DESCRIPTION Females generally have a stronger immune response than males, which is likely responsible for their increased incidence of autoimmune disease. This gender dimorphism can now be studied effectively using a murine model of relapsing experimental autoimmune encephalomyelitis (R-EAE), which has many similarities with the human demyelinating disease multiple sclerosis (MS). R-EAE in the SJL mouse is characterized clinically by relapses and remissions of neurological dysfunction, and is mediated by CD4+ Th1 cells directed at myelin antigens, predominantly the 139-151 peptide of proteolipid protein (PLP 139-151). The investigators have recently described an important gender difference in susceptibility to R-EAE. Although the initial clinical episode of EAE was similar in male and female mice, the males recovered almost completely whereas the females developed severe paralytic relapses. This clinical difference was reflected by a decreased response to PLP 139-151, and a switch in the T-helper cytokine profile in recovered males. Of critical importance, orchidectomy abrogated resistance and induced clinical relapses in males. These findings imply that the character of the immune response and susceptibility to relapses are strongly influenced by gonadal steroid hormones, and it is the investigators' goal in this application to define the mechanisms by which sex hormones influence the disease course of R-EAE. They, thus, propose to 1) determine if altered hormone levels (induced by castration or hormone replacement) modify the course of R-EAE and immunity to PLP 139-151; 2) identify hormonally induced changes in encephalitogenic and/or regulatory cells; and 3) evaluate direct effects of gonadal steroid hormones on immune effector cells.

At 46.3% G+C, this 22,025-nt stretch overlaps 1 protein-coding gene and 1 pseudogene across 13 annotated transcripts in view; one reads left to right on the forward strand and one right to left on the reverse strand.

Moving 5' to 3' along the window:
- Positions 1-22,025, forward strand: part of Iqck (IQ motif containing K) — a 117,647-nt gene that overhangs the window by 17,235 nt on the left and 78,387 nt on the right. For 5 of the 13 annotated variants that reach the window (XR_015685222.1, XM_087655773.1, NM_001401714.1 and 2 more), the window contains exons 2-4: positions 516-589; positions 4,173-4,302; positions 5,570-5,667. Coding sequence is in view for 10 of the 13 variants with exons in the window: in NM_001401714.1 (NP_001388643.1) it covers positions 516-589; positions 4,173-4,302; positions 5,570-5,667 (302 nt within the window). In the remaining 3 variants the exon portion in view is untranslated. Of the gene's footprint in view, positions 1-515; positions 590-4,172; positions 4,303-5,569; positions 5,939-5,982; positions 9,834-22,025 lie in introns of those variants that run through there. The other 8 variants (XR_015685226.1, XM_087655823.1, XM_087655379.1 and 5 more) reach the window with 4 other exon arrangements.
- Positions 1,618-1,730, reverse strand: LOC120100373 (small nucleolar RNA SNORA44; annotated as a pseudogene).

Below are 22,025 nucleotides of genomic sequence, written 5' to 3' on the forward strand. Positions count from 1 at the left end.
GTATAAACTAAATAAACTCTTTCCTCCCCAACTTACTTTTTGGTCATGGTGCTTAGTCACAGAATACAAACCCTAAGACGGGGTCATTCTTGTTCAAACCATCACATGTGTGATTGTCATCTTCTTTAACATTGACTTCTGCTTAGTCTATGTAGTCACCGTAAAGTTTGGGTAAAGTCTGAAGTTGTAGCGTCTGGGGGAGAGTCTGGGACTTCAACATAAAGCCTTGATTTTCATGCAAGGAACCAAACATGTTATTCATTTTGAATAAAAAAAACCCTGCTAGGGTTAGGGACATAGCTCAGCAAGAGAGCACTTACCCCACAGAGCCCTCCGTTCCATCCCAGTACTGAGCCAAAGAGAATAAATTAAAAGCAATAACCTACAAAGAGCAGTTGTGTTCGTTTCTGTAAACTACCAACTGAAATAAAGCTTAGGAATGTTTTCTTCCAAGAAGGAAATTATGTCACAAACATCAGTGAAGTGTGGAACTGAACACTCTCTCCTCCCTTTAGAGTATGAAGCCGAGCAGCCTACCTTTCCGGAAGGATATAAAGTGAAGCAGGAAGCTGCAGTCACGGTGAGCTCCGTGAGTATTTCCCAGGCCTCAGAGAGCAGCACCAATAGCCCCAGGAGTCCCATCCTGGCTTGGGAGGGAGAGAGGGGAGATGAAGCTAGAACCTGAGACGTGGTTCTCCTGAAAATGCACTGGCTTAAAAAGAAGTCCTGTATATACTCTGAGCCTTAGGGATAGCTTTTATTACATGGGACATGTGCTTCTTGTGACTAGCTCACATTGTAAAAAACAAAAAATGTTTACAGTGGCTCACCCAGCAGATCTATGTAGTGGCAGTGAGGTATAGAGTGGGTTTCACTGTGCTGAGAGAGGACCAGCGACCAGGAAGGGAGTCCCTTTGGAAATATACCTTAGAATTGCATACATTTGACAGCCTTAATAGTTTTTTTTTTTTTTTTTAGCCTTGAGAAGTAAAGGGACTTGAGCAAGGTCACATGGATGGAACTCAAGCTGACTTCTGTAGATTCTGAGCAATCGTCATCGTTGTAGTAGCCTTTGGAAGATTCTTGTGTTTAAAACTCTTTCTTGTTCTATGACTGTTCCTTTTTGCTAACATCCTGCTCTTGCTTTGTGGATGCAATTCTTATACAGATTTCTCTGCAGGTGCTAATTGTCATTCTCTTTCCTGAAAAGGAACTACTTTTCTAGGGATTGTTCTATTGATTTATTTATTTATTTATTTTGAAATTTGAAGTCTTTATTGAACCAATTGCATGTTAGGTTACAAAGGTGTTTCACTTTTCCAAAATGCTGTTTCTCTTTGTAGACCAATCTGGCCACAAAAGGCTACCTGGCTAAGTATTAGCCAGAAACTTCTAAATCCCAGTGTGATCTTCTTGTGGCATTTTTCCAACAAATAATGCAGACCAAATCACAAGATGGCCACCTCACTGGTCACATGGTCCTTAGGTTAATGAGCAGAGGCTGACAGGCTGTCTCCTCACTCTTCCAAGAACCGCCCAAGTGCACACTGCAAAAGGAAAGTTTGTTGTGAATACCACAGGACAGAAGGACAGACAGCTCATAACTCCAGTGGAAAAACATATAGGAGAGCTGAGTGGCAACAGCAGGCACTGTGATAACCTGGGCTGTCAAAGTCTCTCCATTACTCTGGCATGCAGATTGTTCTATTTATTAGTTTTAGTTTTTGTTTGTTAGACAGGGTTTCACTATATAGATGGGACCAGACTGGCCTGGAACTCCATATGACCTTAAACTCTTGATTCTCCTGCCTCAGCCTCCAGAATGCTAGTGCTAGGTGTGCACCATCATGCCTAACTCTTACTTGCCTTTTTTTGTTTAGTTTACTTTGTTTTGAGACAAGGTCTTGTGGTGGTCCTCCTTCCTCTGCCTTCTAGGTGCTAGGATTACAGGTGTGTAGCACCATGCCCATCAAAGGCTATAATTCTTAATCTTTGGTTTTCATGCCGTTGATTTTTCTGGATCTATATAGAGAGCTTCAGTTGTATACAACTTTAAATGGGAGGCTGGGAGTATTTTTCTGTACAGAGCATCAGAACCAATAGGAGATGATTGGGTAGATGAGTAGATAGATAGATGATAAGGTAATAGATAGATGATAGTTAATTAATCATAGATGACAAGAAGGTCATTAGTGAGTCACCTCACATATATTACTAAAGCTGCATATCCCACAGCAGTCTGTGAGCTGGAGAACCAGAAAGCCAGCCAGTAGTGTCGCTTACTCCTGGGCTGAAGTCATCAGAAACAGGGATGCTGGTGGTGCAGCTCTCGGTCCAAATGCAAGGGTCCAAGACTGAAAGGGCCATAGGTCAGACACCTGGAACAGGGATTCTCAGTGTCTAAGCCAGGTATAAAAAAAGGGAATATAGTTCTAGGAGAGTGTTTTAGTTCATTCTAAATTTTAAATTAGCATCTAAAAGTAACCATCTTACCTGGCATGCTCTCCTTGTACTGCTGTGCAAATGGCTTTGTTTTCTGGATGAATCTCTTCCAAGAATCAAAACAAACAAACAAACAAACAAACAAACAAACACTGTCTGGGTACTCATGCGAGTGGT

|Effective start/end date||7/1/97 → 5/31/02|
- National Institutes of Health: $237,512.00
- National Institutes of Health: $230,594.00
- Immunology and Microbiology(all)
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